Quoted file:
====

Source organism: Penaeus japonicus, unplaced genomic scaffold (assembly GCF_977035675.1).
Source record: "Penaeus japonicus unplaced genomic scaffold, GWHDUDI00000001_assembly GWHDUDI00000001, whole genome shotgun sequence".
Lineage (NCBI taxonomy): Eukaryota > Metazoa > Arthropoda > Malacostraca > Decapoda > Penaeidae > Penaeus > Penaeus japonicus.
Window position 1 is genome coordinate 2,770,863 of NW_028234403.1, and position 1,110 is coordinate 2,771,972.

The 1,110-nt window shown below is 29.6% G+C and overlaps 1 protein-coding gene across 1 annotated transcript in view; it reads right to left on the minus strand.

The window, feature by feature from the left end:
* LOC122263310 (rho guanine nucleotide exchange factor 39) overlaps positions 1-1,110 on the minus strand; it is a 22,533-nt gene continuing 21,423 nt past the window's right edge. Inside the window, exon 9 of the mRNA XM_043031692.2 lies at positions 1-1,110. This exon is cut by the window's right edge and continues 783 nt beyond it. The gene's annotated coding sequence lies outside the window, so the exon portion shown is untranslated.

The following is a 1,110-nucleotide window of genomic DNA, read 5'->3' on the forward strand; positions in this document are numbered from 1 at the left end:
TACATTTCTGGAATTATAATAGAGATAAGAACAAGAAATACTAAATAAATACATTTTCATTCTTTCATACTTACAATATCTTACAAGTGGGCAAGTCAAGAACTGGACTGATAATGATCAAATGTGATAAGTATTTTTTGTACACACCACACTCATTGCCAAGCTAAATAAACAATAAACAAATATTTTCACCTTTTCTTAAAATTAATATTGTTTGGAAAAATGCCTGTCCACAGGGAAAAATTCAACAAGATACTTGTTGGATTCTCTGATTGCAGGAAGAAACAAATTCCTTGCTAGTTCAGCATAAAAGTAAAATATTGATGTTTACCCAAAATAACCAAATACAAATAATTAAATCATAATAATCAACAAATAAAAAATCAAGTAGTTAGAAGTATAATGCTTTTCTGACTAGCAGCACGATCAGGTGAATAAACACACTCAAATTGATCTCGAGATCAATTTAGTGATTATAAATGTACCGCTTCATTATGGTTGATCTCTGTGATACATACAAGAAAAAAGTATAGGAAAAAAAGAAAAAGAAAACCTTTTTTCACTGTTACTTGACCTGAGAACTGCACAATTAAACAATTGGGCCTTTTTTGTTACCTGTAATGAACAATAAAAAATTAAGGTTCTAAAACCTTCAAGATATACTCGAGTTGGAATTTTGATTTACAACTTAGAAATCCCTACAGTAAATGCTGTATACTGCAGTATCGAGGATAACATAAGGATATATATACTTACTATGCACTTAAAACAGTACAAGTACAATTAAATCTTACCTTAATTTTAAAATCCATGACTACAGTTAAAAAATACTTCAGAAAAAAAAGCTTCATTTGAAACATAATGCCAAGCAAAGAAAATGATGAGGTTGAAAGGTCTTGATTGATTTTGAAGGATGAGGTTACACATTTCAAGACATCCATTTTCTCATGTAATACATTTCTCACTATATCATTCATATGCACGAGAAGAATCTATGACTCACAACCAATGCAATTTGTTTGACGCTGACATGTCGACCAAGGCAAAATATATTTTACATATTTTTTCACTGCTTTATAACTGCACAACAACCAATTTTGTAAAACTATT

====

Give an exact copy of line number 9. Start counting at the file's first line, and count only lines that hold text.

TACATTTCTGGAATTATAATAGAGATAAGAACAAGAAATACTAAATAAATACATTTTCATTCTTTCATACTTACAATATCTTACAAGTGGGCAAGTCAAGAACTGGACTGATAATGATCAAATGTGATAAGTATTTTTTGTACACACCACACTCATTGCCAAGCTAAATAAACAATAAACAAATATTTTCACCTTTTCTTAAAATTAATATTGTTTGGAAAAATGCCTGTCCACAGGGAAAAATTCAACAAGATACTTGTTGGATTCTCTGATTGCAGGAAGAAACAAATTCCTTGCTAGTTCAGCATAAAAGTAAAATATTGATGTTTACCCAAAATAACCAAATACAAATAATTAAATCATAATAATCAACAAATAAAAAATCAAGTAGTTAGAAGTATAATGCTTTTCTGACTAGCAGCACGATCAGGTGAATAAACACACTCAAATTGATCTCGAGATCAATTTAGTGATTATAAATGTACCGCTTCATTATGGTTGATCTCTGTGATACATACAAGAAAAAAGTATAGGAAAAAAAGAAAAAGAAAACCTTTTTTCACTGTTACTTGACCTGAGAACTGCACAATTAAACAATTGGGCCTTTTTTGTTACCTGTAATGAACAATAAAAAATTAAGGTTCTAAAACCTTCAAGATATACTCGAGTTGGAATTTTGATTTACAACTTAGAAATCCCTACAGTAAATGCTGTATACTGCAGTATCGAGGATAACATAAGGATATATATACTTACTATGCACTTAAAACAGTACAAGTACAATTAAATCTTACCTTAATTTTAAAATCCATGACTACAGTTAAAAAATACTTCAGAAAAAAAAGCTTCATTTGAAACATAATGCCAAGCAAAGAAAATGATGAGGTTGAAAGGTCTTGATTGATTTTGAAGGATGAGGTTACACATTTCAAGACATCCATTTTCTCATGTAATACATTTCTCACTATATCATTCATATGCACGAGAAGAATCTATGACTCACAACCAATGCAATTTGTTTGACGCTGACATGTCGACCAAGGCAAAATATATTTTACATATTTTTTCACTGCTTTATAACTGCACAACAACCAATTTTGTAAAACTATT